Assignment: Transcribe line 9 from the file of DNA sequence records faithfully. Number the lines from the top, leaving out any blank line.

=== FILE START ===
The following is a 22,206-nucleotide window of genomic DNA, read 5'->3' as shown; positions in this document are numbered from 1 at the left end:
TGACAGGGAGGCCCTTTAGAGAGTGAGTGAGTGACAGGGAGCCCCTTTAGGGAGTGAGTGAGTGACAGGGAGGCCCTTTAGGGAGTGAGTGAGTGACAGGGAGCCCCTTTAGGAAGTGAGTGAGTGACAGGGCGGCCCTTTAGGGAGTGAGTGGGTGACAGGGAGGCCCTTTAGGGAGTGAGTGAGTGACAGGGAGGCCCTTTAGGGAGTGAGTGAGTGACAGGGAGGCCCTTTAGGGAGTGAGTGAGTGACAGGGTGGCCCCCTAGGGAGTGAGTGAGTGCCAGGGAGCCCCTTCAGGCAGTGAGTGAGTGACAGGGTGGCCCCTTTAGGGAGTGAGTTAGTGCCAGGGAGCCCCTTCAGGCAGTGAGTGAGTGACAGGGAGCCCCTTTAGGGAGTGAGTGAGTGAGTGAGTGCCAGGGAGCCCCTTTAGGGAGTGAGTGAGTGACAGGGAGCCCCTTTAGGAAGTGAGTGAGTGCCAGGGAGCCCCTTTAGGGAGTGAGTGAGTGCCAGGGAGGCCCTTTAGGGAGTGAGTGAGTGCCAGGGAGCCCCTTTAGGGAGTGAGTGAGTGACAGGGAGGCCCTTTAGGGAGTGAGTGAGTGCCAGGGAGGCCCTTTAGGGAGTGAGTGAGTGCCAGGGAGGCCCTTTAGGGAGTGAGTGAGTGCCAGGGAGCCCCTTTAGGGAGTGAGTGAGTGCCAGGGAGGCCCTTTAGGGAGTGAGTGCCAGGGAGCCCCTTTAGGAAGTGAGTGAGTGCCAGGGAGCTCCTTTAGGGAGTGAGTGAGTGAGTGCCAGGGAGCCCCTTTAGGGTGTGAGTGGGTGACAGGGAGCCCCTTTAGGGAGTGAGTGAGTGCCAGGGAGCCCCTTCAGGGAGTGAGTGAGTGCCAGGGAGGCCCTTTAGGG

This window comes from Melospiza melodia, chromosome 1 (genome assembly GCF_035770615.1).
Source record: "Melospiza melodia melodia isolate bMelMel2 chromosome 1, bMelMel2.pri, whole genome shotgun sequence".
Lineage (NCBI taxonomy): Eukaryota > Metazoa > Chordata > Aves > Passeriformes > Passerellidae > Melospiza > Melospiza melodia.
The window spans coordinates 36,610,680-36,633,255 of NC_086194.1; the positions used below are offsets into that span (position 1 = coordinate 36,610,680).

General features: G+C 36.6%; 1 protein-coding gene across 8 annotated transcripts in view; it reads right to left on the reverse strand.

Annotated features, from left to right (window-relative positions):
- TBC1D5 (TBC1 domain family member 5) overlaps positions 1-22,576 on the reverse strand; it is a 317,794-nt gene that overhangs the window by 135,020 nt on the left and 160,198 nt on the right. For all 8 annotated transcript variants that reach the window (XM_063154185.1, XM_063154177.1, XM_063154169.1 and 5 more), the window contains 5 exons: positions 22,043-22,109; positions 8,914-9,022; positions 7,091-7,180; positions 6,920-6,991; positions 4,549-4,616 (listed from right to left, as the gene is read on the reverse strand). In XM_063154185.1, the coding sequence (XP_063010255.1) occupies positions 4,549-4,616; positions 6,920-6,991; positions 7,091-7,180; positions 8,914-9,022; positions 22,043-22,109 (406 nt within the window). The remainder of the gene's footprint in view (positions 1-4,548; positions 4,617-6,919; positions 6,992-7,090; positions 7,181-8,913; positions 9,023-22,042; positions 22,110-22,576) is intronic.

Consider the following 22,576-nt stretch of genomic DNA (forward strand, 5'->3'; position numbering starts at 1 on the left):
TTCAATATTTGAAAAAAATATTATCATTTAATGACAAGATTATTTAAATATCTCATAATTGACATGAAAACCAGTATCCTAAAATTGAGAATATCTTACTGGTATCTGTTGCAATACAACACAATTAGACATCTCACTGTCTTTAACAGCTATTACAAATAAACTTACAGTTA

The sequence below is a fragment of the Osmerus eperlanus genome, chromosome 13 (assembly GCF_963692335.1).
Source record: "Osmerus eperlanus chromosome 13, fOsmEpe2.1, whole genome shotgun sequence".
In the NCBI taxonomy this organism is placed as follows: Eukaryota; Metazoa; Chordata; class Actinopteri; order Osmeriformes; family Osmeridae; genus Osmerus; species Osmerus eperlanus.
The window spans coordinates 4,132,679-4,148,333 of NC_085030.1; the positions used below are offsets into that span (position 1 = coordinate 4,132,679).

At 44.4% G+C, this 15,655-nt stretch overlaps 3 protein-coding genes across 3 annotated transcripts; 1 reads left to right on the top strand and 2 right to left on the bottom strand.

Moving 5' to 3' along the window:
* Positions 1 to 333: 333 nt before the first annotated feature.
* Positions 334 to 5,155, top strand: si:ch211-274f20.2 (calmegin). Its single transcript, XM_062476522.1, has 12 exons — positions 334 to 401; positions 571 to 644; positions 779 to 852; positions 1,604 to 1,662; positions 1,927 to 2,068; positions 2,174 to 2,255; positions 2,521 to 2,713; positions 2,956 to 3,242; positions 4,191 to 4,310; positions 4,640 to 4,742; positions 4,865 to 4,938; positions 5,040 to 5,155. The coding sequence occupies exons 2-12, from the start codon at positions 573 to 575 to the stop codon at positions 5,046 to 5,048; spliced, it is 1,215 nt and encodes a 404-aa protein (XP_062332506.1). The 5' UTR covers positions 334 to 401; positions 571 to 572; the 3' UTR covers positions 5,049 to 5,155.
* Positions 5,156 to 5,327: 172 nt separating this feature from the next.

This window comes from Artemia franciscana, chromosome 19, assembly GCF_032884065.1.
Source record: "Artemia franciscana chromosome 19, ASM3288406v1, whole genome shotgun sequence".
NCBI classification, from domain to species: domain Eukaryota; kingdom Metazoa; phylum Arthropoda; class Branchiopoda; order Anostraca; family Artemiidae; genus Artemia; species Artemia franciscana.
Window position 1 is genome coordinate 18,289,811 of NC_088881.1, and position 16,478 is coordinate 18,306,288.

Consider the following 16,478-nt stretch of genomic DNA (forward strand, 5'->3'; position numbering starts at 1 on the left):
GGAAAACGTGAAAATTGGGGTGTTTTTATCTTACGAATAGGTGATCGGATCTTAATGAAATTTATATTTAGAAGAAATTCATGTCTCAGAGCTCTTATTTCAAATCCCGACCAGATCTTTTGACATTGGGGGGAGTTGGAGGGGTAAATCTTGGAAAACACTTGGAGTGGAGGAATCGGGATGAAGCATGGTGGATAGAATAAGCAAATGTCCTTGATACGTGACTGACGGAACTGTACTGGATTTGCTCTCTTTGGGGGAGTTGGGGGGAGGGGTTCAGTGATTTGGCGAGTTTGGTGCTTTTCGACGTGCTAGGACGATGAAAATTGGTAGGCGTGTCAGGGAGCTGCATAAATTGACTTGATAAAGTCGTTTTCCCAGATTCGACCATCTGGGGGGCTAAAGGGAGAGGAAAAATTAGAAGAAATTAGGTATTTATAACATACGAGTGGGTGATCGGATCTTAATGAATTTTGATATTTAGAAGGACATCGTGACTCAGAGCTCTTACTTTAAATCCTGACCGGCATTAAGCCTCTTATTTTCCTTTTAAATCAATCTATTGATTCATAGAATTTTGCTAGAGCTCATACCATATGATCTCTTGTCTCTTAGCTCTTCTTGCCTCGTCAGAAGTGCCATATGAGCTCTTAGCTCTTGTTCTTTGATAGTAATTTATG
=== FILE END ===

- TBC1D5 (TBC1 domain family member 5) overlaps positions 1-22,576 on the reverse strand; it is a 317,794-nt gene that overhangs the window by 135,020 nt on the left and 160,198 nt on the right. For all 8 annotated transcript variants that reach the window (XM_063154185.1, XM_063154177.1, XM_063154169.1 and 5 more), the window contains 5 exons: positions 22,043-22,109; positions 8,914-9,022; positions 7,091-7,180; positions 6,920-6,991; positions 4,549-4,616 (listed from right to left, as the gene is read on the reverse strand). In XM_063154185.1, the coding sequence (XP_063010255.1) occupies positions 4,549-4,616; positions 6,920-6,991; positions 7,091-7,180; positions 8,914-9,022; positions 22,043-22,109 (406 nt within the window). The remainder of the gene's footprint in view (positions 1-4,548; positions 4,617-6,919; positions 6,992-7,090; positions 7,181-8,913; positions 9,023-22,042; positions 22,110-22,576) is intronic.